So in my last post, we left off with me feeling relief at seeing lights up ahead. But that would make things too easy on me, right?? Once I got to the village, I was faced with this - a village of vacant, poorly-lit streets:
See, the hotel didn't actually have a street number - its address was just "Via Castello", or Castello Street. Meaning my hotel was one of those dark and sign-less buildings above. But which one??
The lone passer-by took pity on me. As he neared me, my first thoughts after so many years in France were "Sh*t, is he going to mug me? There will be no witnesses! Or is he just going to ask for a cigarette??". Instead he just spoke to me in some rapid-fire Italian, and between hand gestures and my pitiful Italian, I managed to convey that I was looking for a hotel. He brought me over to it, but it was closed (obviously) and there was a sign on the door with a phone number saying what I'm assuming was "Call when you arrive".
After some trouble dialing the phone number, I finally got a hold of them, and they came to let me in. As I was the only one staying in the hotel, it was fairly dark and slightly creepy. Here was the entrance into my hallway:Which we got to after crossing this beautiful but eerie salle de fête:And then the owner took me out to a small bar where I had what was quite possibly the most disgusting plate of pasta ever. Seriously. It was over-cooked spiral pasta with some tomato paste plopped on top.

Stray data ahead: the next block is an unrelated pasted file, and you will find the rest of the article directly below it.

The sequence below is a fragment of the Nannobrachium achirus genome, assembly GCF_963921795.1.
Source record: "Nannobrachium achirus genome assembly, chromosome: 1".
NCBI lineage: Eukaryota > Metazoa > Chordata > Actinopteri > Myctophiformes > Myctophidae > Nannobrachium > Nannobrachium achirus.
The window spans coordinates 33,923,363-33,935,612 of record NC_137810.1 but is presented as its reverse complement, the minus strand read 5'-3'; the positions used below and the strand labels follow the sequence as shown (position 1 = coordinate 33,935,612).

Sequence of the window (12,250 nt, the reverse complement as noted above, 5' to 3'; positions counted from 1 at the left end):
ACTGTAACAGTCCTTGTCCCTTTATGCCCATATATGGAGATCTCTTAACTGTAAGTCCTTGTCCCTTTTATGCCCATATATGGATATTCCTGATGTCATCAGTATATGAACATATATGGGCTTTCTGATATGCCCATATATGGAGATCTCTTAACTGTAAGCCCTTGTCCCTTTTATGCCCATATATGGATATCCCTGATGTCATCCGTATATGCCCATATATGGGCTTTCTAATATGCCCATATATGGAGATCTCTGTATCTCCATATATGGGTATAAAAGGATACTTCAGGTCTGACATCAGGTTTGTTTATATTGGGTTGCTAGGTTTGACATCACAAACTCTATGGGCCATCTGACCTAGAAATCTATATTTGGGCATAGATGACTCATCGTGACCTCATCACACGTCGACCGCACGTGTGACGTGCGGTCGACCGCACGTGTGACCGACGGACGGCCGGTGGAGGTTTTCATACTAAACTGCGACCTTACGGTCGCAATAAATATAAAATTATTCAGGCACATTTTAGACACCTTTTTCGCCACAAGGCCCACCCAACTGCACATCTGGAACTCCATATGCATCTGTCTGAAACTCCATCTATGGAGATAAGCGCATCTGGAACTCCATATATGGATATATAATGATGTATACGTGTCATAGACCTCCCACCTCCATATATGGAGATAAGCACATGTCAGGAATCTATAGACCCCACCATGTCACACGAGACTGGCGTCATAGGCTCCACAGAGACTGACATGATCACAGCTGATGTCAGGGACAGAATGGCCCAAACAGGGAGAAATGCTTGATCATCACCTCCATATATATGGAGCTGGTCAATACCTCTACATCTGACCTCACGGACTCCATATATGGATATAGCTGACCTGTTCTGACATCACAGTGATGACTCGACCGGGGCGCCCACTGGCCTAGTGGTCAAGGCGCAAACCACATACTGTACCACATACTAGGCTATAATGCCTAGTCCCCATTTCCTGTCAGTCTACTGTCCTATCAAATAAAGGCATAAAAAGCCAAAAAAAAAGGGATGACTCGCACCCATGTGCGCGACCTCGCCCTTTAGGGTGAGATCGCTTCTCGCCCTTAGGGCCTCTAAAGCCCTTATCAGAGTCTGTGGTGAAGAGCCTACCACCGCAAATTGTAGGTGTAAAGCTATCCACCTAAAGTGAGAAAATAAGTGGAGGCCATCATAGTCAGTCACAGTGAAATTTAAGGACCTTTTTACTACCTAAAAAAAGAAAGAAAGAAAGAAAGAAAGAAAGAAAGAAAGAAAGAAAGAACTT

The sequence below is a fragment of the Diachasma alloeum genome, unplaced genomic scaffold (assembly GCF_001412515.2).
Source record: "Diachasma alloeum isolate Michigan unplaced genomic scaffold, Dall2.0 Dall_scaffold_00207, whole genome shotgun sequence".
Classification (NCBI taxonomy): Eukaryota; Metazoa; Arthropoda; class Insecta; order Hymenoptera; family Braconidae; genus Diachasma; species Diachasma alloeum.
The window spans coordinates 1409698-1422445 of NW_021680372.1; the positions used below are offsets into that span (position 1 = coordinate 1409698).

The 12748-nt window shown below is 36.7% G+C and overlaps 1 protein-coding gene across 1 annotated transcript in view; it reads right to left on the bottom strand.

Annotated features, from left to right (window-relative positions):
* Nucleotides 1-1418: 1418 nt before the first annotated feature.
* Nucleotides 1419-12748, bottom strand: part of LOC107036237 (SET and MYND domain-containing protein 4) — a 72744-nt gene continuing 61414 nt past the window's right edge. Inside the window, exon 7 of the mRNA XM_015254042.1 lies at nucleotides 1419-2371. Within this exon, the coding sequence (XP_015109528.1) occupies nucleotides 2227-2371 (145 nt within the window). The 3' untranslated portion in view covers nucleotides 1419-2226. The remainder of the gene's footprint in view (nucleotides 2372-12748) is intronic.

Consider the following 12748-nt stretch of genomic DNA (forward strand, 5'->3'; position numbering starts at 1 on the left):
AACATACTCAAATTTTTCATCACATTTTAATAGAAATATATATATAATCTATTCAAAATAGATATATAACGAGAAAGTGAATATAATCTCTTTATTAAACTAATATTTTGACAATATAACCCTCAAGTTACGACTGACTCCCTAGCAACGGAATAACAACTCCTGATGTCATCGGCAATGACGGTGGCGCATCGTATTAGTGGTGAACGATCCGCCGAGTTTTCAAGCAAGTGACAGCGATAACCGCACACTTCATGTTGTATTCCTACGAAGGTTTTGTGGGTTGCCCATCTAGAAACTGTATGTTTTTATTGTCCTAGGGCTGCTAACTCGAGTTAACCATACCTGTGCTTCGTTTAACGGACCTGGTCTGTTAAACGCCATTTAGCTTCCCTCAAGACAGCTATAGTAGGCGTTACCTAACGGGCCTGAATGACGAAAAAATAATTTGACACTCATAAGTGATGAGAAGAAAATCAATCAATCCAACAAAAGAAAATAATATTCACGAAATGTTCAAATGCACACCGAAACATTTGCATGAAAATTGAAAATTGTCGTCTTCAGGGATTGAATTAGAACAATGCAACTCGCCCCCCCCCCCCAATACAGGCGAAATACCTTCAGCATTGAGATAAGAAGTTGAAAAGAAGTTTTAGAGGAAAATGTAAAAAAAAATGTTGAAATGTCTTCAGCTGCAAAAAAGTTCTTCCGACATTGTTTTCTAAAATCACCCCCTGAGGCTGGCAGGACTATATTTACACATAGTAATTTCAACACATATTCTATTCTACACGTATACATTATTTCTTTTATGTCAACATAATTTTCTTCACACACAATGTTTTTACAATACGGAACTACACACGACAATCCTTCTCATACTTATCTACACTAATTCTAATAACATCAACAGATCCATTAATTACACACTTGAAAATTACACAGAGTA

Luckily it was made up for the following night, when I ate at the hotel and had this plate of perfectly-cooked gnocchi with fresh tomato sauce, basil-infused olive oil and parmesan shavings. It was heaven on a plate and I did not want the meal to end:Unfortunately it was about the only decent meal I had in Italy, which was a far cry from when I taught English there several years back and stayed in a horrible little hotel whose only saving grace was the master chef who went out of his way to produce five-star food for my three daily meals. That food was the only highlight of my trip - the job was terrible and I remember being depressed because there was no internet in the village, which severely limited my communications with Fab (no one spoke English, so every time he tried to call the hotel, they ended up hanging up on him). I'd always wanted to go back though....France and I have come to terms with one another, but something about Italy has always spoken to me. And now I'm more determined than ever to go back and do some more exploring. (But next time, with a true automatic car - I have never been as happy to give a car back as I was that day!!)